Part 2: Saving Lives, Saving Money: A New Perspective on ODSP

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By P. Robinson

Click here to see part one of our ODSP-reform series

Ontario has the opportunity to realize significant long-term savings in healthcare funding, improve health and health equity, reduce bureaucracy, and advance Reconciliation – all through the Ontario Disability Support Payment (ODSP).  By investing directly in Ontarians, a more productive, economically sound, and socially just province is possible.

Health Care Costs and ODSP

While the pandemic puts unprecedented pressure on people and governments alike, the strain on Ontario’s healthcare system has been growing for many years.  With a proposed expenditure of 73.3 billion dollars in 2022-23 and accounting for 41% of program spending, it is the largest item in the Ontario budget (1). Costs continue to rise as the population ages, and post-pandemic, non-communicable diseases – cardiovascular, diabetes, and kidney disease – will put increasing pressure on the health care system.  As well, mental health conditions create a very high health burden (2), and the pandemic will only exacerbate this. 

Providing an efficient, compassionate, and cost-effective health system is a significant challenge.  Decades of increasing funds for the health sector have not ended hospital capacity issues, wait times, and gaps in system coordination (1), and successive governments have struggled and failed to end ‘hallway medicine’.

At the same time, there is growing recognition of the desperate situation ODSP recipients are in, including media reports of some considering MAID (Medically Assistance in Dying). These Ontarians are without hope, and they believe that there is no other way out of the poverty they are living in. Some report having as little as $2.00 per day for food after paying rent. In fact, in the last 22 years, ODSP has increased 65 cents per day (3).  Recipients face the health detriments of deprived socioeconomic status: poor living conditions, lack of nutrition, stress, low self-esteem.  These factors all contribute to poor health outcomes, therefore adding to the strain on the health care system.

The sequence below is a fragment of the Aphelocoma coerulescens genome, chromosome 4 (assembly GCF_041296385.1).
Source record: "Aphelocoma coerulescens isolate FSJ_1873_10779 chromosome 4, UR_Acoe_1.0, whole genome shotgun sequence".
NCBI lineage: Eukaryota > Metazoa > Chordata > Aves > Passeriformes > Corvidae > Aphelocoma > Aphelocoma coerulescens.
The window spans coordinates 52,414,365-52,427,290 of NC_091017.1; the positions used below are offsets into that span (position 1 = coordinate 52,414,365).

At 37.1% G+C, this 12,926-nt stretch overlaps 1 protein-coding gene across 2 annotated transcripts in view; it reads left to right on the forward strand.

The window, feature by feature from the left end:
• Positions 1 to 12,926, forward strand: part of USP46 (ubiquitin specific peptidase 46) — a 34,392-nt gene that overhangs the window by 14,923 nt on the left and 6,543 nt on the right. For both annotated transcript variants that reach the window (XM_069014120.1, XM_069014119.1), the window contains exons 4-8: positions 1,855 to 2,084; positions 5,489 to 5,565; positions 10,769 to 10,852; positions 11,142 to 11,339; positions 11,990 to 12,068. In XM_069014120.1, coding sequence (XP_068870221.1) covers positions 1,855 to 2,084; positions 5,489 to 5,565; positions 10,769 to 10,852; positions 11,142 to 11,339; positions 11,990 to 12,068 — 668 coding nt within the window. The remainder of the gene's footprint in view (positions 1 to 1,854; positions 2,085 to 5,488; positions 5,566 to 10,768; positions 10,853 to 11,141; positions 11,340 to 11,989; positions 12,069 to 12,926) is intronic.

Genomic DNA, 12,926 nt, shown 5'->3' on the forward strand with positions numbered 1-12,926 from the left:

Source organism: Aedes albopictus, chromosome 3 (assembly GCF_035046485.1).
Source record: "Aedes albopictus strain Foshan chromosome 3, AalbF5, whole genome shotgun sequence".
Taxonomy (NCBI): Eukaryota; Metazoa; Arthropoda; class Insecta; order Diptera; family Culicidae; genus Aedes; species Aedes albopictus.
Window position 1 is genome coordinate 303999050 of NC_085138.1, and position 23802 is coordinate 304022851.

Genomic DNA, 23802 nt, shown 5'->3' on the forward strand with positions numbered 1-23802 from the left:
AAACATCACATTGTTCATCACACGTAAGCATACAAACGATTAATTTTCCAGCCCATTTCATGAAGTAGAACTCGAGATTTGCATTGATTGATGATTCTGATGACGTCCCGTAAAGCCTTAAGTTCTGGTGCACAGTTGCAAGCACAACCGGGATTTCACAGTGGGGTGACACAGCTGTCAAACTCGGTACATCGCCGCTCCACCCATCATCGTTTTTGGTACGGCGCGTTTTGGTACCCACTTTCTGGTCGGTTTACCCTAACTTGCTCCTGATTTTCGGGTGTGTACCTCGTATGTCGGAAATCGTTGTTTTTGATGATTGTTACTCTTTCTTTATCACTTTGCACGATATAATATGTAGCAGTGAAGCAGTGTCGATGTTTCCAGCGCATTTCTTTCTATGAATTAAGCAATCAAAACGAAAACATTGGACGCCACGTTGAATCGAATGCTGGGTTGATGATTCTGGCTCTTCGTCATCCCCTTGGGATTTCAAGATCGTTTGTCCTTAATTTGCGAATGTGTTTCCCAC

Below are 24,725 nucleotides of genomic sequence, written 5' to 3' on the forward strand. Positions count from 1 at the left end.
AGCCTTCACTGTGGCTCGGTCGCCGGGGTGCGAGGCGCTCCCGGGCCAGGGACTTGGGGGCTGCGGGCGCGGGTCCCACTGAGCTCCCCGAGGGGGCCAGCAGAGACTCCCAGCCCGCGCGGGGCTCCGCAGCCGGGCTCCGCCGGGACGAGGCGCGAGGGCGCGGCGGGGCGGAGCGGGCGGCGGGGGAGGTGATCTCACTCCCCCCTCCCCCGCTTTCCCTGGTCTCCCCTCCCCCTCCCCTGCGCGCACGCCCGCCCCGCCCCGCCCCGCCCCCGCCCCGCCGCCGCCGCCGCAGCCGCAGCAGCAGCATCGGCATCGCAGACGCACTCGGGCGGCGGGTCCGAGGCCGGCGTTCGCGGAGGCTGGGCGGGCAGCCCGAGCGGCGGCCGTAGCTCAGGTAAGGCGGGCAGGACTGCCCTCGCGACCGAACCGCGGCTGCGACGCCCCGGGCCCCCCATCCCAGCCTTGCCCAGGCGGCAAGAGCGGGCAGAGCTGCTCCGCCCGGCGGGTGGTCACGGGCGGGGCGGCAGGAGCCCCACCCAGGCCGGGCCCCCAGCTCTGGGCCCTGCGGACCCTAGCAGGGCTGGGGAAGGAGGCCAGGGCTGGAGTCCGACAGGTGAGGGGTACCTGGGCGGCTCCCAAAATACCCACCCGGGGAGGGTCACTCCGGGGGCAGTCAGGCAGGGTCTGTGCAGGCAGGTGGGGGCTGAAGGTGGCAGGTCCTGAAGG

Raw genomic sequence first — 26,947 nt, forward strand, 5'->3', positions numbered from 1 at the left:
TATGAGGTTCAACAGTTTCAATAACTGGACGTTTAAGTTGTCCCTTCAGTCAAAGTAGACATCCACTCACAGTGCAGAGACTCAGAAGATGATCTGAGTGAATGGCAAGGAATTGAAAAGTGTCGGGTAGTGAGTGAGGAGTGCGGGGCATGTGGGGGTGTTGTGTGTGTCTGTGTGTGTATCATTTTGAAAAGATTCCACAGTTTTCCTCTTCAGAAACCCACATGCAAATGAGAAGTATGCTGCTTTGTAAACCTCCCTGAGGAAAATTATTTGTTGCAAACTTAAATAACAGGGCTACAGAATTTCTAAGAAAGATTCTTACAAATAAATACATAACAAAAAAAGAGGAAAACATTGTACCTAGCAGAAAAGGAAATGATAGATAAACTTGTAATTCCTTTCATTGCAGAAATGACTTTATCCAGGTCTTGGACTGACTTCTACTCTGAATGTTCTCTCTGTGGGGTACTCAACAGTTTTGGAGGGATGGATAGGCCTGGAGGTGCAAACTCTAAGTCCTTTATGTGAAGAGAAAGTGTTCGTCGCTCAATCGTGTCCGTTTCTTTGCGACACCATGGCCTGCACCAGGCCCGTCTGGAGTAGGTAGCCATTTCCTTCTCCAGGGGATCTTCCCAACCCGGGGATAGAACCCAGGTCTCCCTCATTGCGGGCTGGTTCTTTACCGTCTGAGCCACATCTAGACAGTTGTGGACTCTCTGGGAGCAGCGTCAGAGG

By raising ODSP levels, Ontario could achieve two feats simultaneously:  lifting the disabled out of poverty and despair and reducing healthcare costs.

Why Revamp ODSP?

The current ODSP system keeps recipients impoverished, it de-incentivizes employment, and it is bureaucratic:

  • A single person receives $497 for housing
  • Average rent in Ontario for a 1-bedroom apartment ranges from $950 – $1954
  • After paying rent, recipients do not have sufficient funds to access nutritious food, transit, recreation, or pay other expenses
  • People live with persistent stress which leads to negative health outcomes
  • It is established that people with chronic conditions also living in poor conditions will have worsening health and independence (5)
  • Additional earnings over $6,000 are taxed at 75%
  • 89% of recipients are unemployed
  • Punitive tax rate reduces capacity for employment
  • There are many benefits to work, including enhancing self-worth and self-control (4)
  • There are 4 Additional Funding Categories and 4 Additional Benefits Categories requiring applications and with an appeal process
  • Most also require a doctor’s note, directly adding to health costs

A Healthy, Just, and Solvent Approach

Providing a benefit that allows the disabled to live above the poverty line has cross-sectoral benefits and savings.  It also aligns with a “Health in All Policies” for Canada, “aiming for synergistic benefits and to minimize social and health-related harms” (2).  Ontario could take the recognized and needed step of looking beyond the health care sector to eliminate the drivers of poor health outcomes embedded in socioeconomic and environmental status.